Unions have formally written to the chief executive of the Financial Conduct Authority (FCA) over fears that a restructuring being pushed through will see workers’ take-home pay fall.
Unite the union, which is seeking legal recognition from the City regulator, said there were “grave concerns” over the consultation which is due to close in a week.
Members accused chief executive Nikhil Rathi of running a consultation that “lacks transparency” and could seriously damage the regulator’s ability to carry out its work as staff leave.
“Despite Unite having spent months calling for more information and for the FCA to have meaningful discussions with its workforce, the management continue to dismiss staff concerns and have thus far failed to justify these damaging proposals.
“Unite the union will continue to speak up for the regulator’s employees who the leadership simply dismiss as making ‘noise’. The dedicated and committed workforce in London and Edinburgh deserve much better treatment than they are currently receiving.”
Members say the new plans will see most staff’s pay cut by at least 10%, with senior executives having their pay bands increased.
The FCA has said previously pay bands were being adjusted to ensure lower paid staff received higher salaries.
However, the organisation has scrapped performance-related bonuses, meaning take-home pay for many is set to fall.
Unite’s latest intervention comes as the FT revealed the FCA is recruiting private law firms to help process applications for new recruits following reports of high numbers of departures.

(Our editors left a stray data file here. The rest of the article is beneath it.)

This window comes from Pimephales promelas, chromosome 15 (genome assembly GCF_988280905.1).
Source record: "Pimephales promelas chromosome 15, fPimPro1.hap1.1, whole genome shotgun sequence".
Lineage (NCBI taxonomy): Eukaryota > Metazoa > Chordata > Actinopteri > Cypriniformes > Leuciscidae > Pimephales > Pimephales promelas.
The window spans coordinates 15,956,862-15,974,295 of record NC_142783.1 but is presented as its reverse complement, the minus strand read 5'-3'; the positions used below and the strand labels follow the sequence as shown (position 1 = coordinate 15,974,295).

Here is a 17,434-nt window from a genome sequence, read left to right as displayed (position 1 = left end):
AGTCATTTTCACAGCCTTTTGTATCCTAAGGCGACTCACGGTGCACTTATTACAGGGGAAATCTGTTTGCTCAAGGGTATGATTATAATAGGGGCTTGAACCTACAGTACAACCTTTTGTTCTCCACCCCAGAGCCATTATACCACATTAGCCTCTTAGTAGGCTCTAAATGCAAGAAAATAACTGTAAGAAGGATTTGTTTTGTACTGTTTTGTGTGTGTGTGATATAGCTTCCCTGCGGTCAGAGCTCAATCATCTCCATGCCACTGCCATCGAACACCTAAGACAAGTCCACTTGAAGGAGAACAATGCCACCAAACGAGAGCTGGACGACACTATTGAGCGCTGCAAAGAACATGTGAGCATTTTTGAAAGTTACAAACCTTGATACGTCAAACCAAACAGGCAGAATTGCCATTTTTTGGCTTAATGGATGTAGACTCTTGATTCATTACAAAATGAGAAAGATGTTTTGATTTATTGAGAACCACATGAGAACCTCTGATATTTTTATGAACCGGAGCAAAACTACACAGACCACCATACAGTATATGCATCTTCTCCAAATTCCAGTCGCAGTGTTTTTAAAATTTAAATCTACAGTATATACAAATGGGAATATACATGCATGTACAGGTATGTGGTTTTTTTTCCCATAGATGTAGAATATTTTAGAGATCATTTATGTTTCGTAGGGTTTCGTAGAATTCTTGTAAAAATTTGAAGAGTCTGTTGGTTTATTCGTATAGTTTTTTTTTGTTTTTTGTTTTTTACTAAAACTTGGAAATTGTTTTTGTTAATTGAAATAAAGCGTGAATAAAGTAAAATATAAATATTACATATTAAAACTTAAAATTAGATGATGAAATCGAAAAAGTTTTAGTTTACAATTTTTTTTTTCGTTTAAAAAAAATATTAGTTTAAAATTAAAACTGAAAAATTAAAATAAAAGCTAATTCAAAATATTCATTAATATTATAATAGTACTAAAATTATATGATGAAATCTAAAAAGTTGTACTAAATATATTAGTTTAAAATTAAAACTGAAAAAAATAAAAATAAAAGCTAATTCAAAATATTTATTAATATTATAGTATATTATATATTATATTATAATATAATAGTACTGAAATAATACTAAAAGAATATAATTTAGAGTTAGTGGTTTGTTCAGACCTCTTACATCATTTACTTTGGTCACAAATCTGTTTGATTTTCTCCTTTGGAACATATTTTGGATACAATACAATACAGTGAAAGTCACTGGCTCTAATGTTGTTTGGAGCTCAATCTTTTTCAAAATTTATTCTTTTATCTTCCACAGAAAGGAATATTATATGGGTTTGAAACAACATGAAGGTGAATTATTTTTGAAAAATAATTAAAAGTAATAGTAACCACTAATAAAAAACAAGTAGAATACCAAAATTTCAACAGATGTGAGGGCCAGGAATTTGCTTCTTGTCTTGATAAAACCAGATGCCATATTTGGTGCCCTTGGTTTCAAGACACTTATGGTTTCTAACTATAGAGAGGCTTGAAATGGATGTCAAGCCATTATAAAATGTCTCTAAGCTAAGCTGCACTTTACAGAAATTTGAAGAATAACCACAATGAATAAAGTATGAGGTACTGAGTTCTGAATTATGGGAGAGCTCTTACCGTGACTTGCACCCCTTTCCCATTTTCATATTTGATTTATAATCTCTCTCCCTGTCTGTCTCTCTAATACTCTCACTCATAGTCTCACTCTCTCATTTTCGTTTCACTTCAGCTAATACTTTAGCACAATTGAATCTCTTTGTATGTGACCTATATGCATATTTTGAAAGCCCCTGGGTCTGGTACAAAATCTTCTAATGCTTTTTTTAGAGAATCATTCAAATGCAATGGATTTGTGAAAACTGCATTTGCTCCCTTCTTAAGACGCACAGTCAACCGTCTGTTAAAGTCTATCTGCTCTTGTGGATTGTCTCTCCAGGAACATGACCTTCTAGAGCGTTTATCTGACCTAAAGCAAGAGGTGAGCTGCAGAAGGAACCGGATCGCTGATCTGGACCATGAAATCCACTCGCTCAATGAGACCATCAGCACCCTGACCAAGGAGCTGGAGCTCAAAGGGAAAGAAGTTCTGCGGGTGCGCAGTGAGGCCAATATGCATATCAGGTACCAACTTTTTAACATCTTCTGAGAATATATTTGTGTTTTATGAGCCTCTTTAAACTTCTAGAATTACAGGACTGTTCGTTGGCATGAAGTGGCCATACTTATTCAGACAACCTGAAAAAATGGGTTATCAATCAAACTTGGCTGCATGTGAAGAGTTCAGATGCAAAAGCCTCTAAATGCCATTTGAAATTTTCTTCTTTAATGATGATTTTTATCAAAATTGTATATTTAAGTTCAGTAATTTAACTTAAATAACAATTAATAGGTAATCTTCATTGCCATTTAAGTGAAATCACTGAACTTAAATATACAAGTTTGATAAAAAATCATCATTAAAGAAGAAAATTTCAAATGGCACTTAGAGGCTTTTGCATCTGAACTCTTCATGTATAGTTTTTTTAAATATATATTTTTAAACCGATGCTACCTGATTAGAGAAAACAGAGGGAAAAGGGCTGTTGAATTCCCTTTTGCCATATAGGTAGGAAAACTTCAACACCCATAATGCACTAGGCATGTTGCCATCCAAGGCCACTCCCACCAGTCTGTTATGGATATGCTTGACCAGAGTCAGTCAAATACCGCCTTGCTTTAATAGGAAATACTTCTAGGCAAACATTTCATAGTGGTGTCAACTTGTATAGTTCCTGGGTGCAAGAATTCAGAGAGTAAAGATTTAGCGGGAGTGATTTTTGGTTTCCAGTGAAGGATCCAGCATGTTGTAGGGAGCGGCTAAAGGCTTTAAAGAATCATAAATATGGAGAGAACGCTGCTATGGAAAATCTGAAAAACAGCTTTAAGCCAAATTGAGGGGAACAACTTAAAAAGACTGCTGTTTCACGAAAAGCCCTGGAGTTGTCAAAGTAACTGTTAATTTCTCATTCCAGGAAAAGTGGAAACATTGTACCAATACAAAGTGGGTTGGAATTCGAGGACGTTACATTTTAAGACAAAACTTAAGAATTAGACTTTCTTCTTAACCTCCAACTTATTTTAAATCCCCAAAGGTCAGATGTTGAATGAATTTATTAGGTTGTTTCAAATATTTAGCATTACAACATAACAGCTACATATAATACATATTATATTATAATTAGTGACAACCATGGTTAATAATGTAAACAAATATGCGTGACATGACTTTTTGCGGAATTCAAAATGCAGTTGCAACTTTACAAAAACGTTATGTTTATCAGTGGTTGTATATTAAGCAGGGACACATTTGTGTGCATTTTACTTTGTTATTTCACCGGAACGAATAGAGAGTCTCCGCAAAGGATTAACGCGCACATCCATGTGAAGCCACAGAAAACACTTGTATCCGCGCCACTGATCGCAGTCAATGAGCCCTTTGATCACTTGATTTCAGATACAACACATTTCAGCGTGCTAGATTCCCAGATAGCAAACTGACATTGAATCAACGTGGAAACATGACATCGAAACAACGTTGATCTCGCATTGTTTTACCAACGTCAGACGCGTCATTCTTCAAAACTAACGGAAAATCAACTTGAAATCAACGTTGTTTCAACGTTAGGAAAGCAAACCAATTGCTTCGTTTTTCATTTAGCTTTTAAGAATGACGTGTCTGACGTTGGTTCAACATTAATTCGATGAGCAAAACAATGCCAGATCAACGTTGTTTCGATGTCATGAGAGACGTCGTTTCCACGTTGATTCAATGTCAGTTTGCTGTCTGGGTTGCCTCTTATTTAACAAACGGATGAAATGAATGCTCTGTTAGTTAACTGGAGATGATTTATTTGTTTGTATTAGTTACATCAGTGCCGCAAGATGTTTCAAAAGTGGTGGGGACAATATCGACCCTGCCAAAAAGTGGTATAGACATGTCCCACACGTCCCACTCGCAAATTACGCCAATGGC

According to the FT, the regulator has spent almost £1 million on headhunters this year to stem the tide of staff quitting, although the FCA says retention levels are at typical levels.
Mr Rathi defended the restructuring to MPs last week, telling them there would be “noise” about the changes for some time but they were necessary.
An FCA spokesperson said: “The package we are consulting on means we will continue to offer one of the best and most competitive packages of any regulator or enforcement agency in the UK.
“Our consultation focuses on lower paid colleagues – 800 of whom will receive a pay increase of, on average, £3,800 under the proposals.
“We have been listening to colleagues and have set out those areas where we are considering adjusting our proposals in response to feedback. We will continue to listen to colleagues as the consultation draws to a close.”